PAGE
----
Okay, I know I say this every time, but – I just love Word Study. Want proof? Check out my 5-part series that explains just how awesome it is!
But I understand that trying a new approach to spelling can be daunting – especially for homeschooling parents who aren’t quite sure about the no-workbook approach. Won’t it take a ton more work and planning?
Well, not a ton more. Trust me, the extra time and planning is worth it! But if it still scares you – I’m here to help.
(This post contains affiliate links.)
Today I’m sharing a five-day lesson plan for spelling long a words. Even if you’re teaching a different spelling pattern, feel free to adapt this lesson to any word list!
1) Prepare the new word sort. (Click here to learn more about word sorts.) Give it to your child to cut up.
This week we did a study of some basic long a spelling patterns: a-consonant-e, ai, and ay. I arranged them in table format. My daughter received this page (you’ll get it in the download below).
2. Guide your child as she sorts the words by pattern. I helped my daughter name the three patterns and identify the two “oddballs” (said and have). After she sorted the words, she read them aloud.
3. Have your child copy the words or paste them into a word study notebook. Be sure the words are arranged by pattern. You can see that we starred the oddballs.
1. Have your child sort the words and read them aloud. Always begin the day’s work this way! The genius of word sorts is that by repeated exposure to them, children will usually be able to internalize the patterns. You can avoid the traditional practice methods – such as copying the words five times each.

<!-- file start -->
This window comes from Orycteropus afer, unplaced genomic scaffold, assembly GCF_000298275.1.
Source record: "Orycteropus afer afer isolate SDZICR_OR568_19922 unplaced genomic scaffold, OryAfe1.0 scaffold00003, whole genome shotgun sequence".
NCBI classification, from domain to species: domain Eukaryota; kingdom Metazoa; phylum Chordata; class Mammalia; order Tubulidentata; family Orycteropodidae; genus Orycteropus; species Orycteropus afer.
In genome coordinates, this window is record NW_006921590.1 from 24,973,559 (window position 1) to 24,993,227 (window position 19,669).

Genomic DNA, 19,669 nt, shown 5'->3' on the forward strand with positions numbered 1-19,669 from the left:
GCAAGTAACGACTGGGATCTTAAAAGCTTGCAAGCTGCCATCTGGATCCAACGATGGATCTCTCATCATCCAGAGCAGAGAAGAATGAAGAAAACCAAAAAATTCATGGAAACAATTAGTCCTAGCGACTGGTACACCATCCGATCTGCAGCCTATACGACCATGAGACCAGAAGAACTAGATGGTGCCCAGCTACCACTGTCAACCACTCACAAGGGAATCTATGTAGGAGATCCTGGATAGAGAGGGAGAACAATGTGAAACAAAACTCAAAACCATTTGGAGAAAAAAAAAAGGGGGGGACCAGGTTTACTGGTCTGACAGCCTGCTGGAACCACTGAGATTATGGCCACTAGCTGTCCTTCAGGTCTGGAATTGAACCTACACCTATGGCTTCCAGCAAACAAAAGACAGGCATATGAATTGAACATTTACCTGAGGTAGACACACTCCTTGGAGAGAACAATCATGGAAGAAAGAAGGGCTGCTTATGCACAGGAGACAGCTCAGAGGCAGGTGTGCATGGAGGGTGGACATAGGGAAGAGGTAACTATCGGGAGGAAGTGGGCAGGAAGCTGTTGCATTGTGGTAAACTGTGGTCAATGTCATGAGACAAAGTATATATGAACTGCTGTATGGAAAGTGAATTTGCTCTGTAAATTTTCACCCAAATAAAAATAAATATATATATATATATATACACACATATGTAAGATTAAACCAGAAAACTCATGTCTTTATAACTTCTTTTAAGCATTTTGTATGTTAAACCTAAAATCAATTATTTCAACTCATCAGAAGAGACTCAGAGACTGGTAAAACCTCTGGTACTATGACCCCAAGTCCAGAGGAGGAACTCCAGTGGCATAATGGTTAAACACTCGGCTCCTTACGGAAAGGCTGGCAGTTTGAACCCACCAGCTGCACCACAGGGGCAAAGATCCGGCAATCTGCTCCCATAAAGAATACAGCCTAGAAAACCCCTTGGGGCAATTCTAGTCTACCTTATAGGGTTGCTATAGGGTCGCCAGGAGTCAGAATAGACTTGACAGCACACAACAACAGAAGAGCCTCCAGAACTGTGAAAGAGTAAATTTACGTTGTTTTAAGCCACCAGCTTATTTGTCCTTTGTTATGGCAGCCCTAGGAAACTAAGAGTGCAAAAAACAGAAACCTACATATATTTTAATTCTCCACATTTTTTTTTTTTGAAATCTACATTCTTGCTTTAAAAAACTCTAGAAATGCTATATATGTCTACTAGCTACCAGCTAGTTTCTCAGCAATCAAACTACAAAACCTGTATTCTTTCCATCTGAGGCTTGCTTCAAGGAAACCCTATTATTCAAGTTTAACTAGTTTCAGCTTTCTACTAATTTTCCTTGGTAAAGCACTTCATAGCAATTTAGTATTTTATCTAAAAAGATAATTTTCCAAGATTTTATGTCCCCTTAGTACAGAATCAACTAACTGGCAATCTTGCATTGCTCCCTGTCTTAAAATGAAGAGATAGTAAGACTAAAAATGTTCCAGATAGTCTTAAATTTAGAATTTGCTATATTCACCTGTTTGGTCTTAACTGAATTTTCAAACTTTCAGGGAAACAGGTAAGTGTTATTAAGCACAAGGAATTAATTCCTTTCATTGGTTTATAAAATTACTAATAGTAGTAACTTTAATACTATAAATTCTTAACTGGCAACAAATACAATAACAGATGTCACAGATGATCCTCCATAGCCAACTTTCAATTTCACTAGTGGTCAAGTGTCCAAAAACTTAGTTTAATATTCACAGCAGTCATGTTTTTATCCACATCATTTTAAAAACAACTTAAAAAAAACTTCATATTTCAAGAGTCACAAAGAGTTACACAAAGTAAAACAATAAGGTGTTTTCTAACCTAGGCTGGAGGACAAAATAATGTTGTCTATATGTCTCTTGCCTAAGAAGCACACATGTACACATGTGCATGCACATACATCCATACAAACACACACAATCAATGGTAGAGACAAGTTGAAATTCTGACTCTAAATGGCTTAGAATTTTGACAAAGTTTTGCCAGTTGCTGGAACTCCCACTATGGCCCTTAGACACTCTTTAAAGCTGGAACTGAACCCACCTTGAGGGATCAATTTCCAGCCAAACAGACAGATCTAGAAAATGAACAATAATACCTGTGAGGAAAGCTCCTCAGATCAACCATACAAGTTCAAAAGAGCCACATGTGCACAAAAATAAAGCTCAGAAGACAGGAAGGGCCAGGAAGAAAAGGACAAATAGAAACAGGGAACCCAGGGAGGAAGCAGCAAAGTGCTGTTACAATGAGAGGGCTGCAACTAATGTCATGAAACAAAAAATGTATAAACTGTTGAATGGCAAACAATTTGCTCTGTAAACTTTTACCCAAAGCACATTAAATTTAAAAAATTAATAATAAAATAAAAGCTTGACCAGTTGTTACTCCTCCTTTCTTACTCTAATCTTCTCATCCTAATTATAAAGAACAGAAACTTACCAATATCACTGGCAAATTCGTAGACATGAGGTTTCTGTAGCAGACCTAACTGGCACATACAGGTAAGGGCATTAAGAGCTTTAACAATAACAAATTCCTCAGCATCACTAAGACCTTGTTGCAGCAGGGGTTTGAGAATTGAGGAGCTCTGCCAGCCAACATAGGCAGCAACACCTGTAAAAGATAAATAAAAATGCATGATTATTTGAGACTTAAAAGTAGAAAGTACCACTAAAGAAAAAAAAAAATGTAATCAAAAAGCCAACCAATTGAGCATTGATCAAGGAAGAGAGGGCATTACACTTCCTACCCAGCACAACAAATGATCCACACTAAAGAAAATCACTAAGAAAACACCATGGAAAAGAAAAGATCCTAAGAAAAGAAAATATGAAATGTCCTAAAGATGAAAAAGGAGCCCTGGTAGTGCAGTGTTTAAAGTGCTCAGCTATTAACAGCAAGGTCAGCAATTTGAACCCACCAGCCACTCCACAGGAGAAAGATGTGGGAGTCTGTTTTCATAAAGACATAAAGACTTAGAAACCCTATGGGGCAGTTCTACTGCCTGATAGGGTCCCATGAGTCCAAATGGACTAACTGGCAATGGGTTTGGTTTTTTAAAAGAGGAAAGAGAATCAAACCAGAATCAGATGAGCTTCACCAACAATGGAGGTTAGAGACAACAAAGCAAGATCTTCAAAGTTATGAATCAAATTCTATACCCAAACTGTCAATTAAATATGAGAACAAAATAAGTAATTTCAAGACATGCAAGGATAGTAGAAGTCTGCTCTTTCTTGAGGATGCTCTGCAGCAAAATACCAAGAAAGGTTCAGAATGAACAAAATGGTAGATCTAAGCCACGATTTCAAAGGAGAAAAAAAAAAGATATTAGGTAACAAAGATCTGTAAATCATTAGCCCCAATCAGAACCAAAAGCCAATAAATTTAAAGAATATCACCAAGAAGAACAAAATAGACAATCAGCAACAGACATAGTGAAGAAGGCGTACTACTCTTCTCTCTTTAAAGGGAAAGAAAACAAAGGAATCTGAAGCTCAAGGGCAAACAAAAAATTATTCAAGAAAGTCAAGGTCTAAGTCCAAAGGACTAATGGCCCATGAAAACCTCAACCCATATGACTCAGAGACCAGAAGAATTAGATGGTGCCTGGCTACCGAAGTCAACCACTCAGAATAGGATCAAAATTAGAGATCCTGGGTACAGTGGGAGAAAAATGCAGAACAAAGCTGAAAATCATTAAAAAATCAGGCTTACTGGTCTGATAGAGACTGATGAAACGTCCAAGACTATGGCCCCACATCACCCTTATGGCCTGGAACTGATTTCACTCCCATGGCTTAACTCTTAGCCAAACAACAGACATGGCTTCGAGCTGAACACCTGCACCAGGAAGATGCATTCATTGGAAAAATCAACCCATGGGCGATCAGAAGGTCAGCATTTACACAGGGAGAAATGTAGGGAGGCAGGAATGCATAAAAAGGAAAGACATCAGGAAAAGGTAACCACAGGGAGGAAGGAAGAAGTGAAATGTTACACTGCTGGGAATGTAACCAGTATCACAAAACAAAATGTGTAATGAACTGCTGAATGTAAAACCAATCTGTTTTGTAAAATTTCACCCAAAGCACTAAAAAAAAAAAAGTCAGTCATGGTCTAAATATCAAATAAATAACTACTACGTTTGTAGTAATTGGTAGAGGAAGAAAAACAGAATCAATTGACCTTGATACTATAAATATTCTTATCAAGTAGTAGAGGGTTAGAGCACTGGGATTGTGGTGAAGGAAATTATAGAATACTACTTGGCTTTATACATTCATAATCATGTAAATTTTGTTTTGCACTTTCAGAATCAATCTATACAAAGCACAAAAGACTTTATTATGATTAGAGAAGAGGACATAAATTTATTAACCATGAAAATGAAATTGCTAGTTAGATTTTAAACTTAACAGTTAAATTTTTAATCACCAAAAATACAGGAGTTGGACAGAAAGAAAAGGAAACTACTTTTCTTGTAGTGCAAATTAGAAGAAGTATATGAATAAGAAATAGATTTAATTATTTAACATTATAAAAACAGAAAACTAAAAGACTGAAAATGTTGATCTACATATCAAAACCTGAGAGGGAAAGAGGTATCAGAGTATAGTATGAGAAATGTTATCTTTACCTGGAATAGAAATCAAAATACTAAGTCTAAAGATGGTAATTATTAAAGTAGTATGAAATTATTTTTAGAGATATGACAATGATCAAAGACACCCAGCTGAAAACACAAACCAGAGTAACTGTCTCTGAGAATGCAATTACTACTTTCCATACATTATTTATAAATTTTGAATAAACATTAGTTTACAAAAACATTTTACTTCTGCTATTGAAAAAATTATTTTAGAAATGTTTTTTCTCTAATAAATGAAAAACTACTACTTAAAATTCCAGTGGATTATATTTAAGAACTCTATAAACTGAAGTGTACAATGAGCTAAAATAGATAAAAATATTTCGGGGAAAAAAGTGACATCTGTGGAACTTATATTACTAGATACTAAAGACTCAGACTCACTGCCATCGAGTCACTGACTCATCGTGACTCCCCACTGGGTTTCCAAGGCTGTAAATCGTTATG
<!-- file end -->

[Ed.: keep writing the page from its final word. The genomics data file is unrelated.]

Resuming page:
My daughter likes to sort large words in our pocket chart. (A pocket chart is definitely worth purchasing if you do any kind of at-home teaching!)
Then she reads the words with homemade pointer.
2. Play a game to reinforce the spelling pattern.
To learn more about The Train Game, check out this post. As you can see, it’s designed just for long a words. While it didn’t require my daughter to actually spell the words, she had to look closely at patterns and compare the words she was holding in her hand. (This game is in the download below.)
1. Again, start with a word sort. You might want to try a writing sort — where you read the words to your child and she writes them in the appropriate column on her paper (without seeing them). This will give you a heads-up as to what words need extra attention.
2. Play another spelling game. Make sure it gives your child opportunities to actually spell the words – either out loud or on paper.
We love Spell It — you can use it for any word list! All you need to do is make a set of word cards. But this time you can just use the word cards you used for The Train Game. (Get this game in the download too!)
1. Give your child practice with the tougher words. Work to find something interesting and fun — try to avoid copying those words five times! It’s mindless work, and it can build resentment and frustration. There are SO many creative ways to practice spelling words.
This week my daughter wrote the tricky words in shaving cream.
2. If you’d like, give some kind of a spelling pre-test. I like to play a game that will require my daughter to write the words. Climb the Ladder is a great choice. You could also just give the traditional spelling pre-test. Whatever the case, this is to inform instruction. What I mean is — if your child gets half the words wrong, she’s not ready for the test tomorrow. Extend the lesson a week. Do more word sorts and games to reinforce the patterns. But if your child gets 0-2 wrong, she should be ready to take the test.
Give the spelling test! Some people like to add words that fit the pattern even if they were not studied all week. If you think this is fair, go right ahead. As a classroom teacher and now as a parent, I prefer to stick to the list.
And she aced it! Time to move on to a new set of patterns.
And if you’re looking for printable games that you can use with any word list, we highly recommend this ebook. Many of the games are editable!
© 2013 – 2017, Anna G. All rights reserved.